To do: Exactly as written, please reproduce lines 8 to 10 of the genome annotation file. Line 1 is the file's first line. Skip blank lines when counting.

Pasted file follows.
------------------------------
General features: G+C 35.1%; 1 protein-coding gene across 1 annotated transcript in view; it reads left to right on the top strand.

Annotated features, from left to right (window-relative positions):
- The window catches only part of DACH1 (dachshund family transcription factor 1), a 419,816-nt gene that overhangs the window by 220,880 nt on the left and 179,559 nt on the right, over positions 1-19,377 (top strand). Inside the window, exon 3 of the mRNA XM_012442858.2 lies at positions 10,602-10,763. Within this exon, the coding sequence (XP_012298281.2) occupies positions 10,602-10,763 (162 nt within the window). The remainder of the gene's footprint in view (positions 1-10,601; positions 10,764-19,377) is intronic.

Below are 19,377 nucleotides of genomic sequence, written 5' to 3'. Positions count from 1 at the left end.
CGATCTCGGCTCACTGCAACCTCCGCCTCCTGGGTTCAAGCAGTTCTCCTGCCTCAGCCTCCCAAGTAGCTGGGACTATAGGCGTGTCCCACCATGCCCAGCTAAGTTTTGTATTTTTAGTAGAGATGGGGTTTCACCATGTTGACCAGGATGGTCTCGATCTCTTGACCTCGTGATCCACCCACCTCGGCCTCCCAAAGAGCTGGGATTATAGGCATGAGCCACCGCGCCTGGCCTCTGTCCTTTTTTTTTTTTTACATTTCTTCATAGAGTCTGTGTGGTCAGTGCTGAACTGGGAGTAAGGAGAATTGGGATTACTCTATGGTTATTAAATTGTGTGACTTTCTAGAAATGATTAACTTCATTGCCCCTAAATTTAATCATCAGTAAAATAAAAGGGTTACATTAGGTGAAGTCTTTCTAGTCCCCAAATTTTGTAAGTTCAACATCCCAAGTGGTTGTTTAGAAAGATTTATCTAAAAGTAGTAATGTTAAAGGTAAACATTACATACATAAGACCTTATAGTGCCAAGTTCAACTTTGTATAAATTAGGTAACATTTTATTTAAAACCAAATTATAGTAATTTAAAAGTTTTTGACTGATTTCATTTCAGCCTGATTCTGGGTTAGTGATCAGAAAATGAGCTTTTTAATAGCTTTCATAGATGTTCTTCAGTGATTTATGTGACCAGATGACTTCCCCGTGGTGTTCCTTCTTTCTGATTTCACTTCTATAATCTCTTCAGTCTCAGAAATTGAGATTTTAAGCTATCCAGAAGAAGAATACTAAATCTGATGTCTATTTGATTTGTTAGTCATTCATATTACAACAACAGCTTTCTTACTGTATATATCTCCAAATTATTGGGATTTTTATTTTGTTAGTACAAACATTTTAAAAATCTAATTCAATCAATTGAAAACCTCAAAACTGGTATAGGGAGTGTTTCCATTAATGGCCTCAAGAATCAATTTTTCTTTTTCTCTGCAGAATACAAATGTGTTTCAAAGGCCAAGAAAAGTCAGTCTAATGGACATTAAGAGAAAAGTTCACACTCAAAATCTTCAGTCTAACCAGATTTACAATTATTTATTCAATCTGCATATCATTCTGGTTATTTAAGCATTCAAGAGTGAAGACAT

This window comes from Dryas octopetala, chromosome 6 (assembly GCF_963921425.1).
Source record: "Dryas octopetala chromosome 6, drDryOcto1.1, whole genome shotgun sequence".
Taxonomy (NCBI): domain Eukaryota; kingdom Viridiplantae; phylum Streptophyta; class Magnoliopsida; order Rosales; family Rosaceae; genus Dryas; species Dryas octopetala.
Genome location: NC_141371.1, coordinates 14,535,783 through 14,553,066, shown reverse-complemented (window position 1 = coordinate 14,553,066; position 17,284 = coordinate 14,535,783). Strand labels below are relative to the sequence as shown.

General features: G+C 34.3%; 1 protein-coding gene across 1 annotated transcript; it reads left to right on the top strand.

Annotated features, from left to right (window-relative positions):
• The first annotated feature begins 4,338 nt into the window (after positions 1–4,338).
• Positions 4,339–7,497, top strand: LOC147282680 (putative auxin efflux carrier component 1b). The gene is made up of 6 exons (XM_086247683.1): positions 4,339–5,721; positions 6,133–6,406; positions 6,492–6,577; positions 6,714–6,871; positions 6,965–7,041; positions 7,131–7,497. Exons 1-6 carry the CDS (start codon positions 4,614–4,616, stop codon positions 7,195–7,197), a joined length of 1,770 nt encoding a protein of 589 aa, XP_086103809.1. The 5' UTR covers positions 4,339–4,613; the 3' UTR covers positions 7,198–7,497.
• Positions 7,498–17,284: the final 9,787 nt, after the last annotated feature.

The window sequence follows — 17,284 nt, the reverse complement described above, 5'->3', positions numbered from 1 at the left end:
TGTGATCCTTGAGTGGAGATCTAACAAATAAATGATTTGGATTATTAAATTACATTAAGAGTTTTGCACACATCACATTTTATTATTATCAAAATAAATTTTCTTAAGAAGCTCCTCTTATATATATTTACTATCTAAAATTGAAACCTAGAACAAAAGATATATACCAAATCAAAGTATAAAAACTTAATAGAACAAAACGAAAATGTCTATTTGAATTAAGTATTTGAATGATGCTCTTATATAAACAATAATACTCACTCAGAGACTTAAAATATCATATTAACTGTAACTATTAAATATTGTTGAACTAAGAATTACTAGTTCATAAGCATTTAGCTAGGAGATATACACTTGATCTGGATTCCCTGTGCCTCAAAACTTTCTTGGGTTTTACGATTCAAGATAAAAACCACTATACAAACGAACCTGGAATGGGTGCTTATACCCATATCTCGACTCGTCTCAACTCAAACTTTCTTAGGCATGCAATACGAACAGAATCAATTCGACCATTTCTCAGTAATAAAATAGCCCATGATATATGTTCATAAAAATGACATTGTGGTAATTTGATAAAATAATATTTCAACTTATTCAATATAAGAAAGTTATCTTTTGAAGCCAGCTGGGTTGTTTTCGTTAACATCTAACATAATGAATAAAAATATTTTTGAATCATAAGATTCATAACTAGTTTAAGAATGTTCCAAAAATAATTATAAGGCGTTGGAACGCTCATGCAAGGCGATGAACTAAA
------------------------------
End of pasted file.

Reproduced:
Taxonomy (NCBI): domain Eukaryota; kingdom Viridiplantae; phylum Streptophyta; class Magnoliopsida; order Rosales; family Rosaceae; genus Dryas; species Dryas octopetala.
Genome location: NC_141371.1, coordinates 14,535,783 through 14,553,066, shown reverse-complemented (window position 1 = coordinate 14,553,066; position 17,284 = coordinate 14,535,783). Strand labels below are relative to the sequence as shown.

General features: G+C 34.3%; 1 protein-coding gene across 1 annotated transcript; it reads left to right on the top strand.